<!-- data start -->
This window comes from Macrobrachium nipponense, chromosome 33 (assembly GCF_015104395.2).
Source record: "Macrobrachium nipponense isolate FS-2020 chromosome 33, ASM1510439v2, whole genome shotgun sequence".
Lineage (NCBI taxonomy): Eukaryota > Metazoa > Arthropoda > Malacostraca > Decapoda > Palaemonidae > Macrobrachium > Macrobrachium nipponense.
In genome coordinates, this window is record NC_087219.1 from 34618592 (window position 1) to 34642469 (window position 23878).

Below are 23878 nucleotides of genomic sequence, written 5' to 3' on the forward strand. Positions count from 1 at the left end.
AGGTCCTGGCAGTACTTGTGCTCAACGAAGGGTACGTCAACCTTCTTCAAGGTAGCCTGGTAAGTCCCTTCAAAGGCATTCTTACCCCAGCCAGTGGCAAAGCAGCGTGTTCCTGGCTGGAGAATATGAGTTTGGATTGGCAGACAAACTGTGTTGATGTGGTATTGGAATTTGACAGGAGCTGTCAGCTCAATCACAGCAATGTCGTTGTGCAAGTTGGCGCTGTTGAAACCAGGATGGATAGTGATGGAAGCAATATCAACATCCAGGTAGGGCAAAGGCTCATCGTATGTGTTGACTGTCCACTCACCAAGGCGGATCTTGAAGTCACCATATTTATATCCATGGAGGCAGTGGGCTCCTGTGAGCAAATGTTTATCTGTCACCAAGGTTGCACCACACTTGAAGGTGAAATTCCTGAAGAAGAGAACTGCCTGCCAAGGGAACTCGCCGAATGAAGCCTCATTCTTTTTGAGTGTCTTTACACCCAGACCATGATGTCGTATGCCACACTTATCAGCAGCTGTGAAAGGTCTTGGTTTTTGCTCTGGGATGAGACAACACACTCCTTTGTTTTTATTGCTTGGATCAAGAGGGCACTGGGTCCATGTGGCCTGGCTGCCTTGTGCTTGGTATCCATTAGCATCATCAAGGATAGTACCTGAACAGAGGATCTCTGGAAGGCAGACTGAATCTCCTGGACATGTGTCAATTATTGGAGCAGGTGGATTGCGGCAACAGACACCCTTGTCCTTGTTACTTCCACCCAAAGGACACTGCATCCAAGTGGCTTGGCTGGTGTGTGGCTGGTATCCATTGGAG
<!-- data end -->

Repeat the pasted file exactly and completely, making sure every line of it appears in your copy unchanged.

This window comes from Macrobrachium nipponense, chromosome 33 (assembly GCF_015104395.2).
Source record: "Macrobrachium nipponense isolate FS-2020 chromosome 33, ASM1510439v2, whole genome shotgun sequence".
Lineage (NCBI taxonomy): Eukaryota > Metazoa > Arthropoda > Malacostraca > Decapoda > Palaemonidae > Macrobrachium > Macrobrachium nipponense.
In genome coordinates, this window is record NC_087219.1 from 34618592 (window position 1) to 34642469 (window position 23878).

Below are 23878 nucleotides of genomic sequence, written 5' to 3' on the forward strand. Positions count from 1 at the left end.
AGGTCCTGGCAGTACTTGTGCTCAACGAAGGGTACGTCAACCTTCTTCAAGGTAGCCTGGTAAGTCCCTTCAAAGGCATTCTTACCCCAGCCAGTGGCAAAGCAGCGTGTTCCTGGCTGGAGAATATGAGTTTGGATTGGCAGACAAACTGTGTTGATGTGGTATTGGAATTTGACAGGAGCTGTCAGCTCAATCACAGCAATGTCGTTGTGCAAGTTGGCGCTGTTGAAACCAGGATGGATAGTGATGGAAGCAATATCAACATCCAGGTAGGGCAAAGGCTCATCGTATGTGTTGACTGTCCACTCACCAAGGCGGATCTTGAAGTCACCATATTTATATCCATGGAGGCAGTGGGCTCCTGTGAGCAAATGTTTATCTGTCACCAAGGTTGCACCACACTTGAAGGTGAAATTCCTGAAGAAGAGAACTGCCTGCCAAGGGAACTCGCCGAATGAAGCCTCATTCTTTTTGAGTGTCTTTACACCCAGACCATGATGTCGTATGCCACACTTATCAGCAGCTGTGAAAGGTCTTGGTTTTTGCTCTGGGATGAGACAACACACTCCTTTGTTTTTATTGCTTGGATCAAGAGGGCACTGGGTCCATGTGGCCTGGCTGCCTTGTGCTTGGTATCCATTAGCATCATCAAGGATAGTACCTGAACAGAGGATCTCTGGAAGGCAGACTGAATCTCCTGGACATGTGTCAATTATTGGAGCAGGTGGATTGCGGCAACAGACACCCTTGTCCTTGTTACTTCCACCCAAAGGACACTGCATCCAAGTGGCTTGGCTGGTGTGTGGCTGGTATCCATTGGAG